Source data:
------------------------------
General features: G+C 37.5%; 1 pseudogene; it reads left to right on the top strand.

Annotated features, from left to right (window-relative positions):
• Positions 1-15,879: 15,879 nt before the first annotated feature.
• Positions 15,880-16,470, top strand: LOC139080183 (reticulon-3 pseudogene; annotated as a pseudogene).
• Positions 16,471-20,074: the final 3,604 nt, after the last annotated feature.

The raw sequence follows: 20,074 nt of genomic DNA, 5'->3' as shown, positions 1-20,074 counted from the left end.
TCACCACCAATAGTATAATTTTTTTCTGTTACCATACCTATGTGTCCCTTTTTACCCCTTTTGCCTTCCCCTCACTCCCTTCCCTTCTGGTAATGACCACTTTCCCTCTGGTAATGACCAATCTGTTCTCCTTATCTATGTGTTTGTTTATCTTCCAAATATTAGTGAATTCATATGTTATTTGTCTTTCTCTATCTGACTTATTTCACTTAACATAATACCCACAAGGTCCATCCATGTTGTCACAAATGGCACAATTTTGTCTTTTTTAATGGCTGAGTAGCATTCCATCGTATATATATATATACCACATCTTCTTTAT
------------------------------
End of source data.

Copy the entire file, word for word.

General features: G+C 37.5%; 1 pseudogene; it reads left to right on the top strand.

Annotated features, from left to right (window-relative positions):
• Positions 1-15,879: 15,879 nt before the first annotated feature.
• Positions 15,880-16,470, top strand: LOC139080183 (reticulon-3 pseudogene; annotated as a pseudogene).
• Positions 16,471-20,074: the final 3,604 nt, after the last annotated feature.

The raw sequence follows: 20,074 nt of genomic DNA, 5'->3' as shown, positions 1-20,074 counted from the left end.
TCACCACCAATAGTATAATTTTTTTCTGTTACCATACCTATGTGTCCCTTTTTACCCCTTTTGCCTTCCCCTCACTCCCTTCCCTTCTGGTAATGACCACTTTCCCTCTGGTAATGACCAATCTGTTCTCCTTATCTATGTGTTTGTTTATCTTCCAAATATTAGTGAATTCATATGTTATTTGTCTTTCTCTATCTGACTTATTTCACTTAACATAATACCCACAAGGTCCATCCATGTTGTCACAAATGGCACAATTTTGTCTTTTTTAATGGCTGAGTAGCATTCCATCGTATATATATATATACCACATCTTCTTTAT